All the Rage – A YA mystery/suspense that takes a hard look at an ugly topic 

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All the Rage – A YA mystery/suspense that takes a hard look at an ugly topic 

Romy’s fragile half life crumbles further when she and another girl are reported missing on the same night, and she is the only one who makes it back home. All the Rage is as hard hitting as Speak or Living Dead Girl, and it is just as compelling. It is an unflinching and dark look at the suppression and shame inflicted on a victim of rape, and most readers will find they must continue reading Romy’s story, if only to be a silent witness to her victimization

Goodreads Summary

The sheriff’s son, Kellan Turner, is not the golden boy everyone thinks he is, and Romy Grey knows that for a fact. Because no one wants to believe a girl from the wrong side of town, the truth about him has cost her everything—friends, family, and her community. Branded a liar and bullied relentlessly by a group of kids she used to hang out with, Romy’s only refuge is the diner where she works outside of town. No one knows her name or her past there; she can finally be anonymous. But when a girl with ties to both Romy and Kellan goes missing after a party, and news of him assaulting another girl in a town close by gets out, Romy must decide whether she wants to fight or carry the burden of knowing more girls could get hurt if she doesn’t speak up. Nobody believed her the first time—and they certainly won’t now — but the cost of her silence might be more than she can bear.

With a shocking conclusion and writing that will absolutely knock you out, All the Rage examines the shame and silence inflicted upon young women after an act of sexual violence, forcing us to ask ourselves: In a culture that refuses to protect its young girls, how can they survive?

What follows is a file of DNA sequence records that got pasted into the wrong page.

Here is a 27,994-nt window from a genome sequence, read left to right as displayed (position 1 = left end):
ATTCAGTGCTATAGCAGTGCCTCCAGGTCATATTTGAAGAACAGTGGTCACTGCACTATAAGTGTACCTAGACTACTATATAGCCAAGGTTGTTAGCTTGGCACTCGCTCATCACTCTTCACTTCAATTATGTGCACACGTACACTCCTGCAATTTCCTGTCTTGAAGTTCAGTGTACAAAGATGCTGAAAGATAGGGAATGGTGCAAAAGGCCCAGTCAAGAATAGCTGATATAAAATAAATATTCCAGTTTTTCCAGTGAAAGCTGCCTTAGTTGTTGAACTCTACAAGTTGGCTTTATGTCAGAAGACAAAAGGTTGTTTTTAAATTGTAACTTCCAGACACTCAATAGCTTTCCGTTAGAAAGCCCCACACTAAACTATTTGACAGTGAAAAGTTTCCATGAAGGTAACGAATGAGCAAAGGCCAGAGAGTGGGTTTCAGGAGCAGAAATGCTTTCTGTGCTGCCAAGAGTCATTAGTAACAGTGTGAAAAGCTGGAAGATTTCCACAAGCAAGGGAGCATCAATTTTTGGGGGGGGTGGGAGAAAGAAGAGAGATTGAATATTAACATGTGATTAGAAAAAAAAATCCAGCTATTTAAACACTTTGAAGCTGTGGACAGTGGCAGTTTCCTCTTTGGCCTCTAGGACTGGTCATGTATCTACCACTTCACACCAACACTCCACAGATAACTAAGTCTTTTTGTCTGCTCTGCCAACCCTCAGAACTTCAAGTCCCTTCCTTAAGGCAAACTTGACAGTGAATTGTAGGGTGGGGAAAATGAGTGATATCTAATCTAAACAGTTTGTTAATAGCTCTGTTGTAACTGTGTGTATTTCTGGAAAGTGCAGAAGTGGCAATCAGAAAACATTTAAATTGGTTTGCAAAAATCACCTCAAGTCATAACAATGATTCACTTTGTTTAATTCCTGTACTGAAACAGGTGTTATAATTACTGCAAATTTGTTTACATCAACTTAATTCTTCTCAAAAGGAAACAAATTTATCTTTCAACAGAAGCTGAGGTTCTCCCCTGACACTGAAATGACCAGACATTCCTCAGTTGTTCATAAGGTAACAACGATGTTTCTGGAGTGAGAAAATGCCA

My Thoughts

While I found I could not put this book down, I did have trouble following shifts in the narrative, particularly at the beginning of the book, and several times I had to reread sections. Romy can also be a frustrating character, because of and despite the sympathy she evokes. The ending was surprising, but not altogether satisfying. This is a book that demands conversation, and I think it will be one that high school students will be desperate to discuss. It is an important topic, but this is a book that is going to be controversial for some parents due to the dark, unrelenting tone. Language and situations make this a read for mature high school readers.

This book is available in the MHS library.

I received an ARC of this book from the publisher via NetGalley in exchange for an honest review.

 

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About queenbook

When the final bell rings, I stash those messy piles of essays and analysis assignments in a desk drawer and I head home to a pile of good books. My kids and dog eat too many chicken nuggets and the house could be neater, but as long as I get my daily read, I guess we are doing all right. When I was twelve and fifteen and eighteen and twenty, I believed I needed to get out there and do those things I had just been reading about, which ended in disaster, tears, a tattoo that scares me every time I catch a glimpse of it in the mirror, and the realization that some of us are meant for action, and some of us are meant to critique the pace of action in a book. I read primarily YA fiction as I have a rather hulking classroom library and a hundred high school readers to engage daily. Nothing makes me happier than coming to school and finding an impatient teenager waiting by my door to turn in a book and get another one just like it. I adore a good zombie, a medieval princess, or girl assassin (I would like them all in one book if you are a writer looking for some inspiration). I add historical mystery to my wish list a year in advance, and you should get out of my way when the next Outlander book comes out. I have an embarrassing fondness for rock star books, but only if they don’t get too trashy and embarrass me. My favorite book of all time is The Blue Castle by L.M. Montgomery. My book boyfriends include Gilbert Blythe, Alonzo Wilder, and Jamie Fraser. They are mine and you can’t have them.

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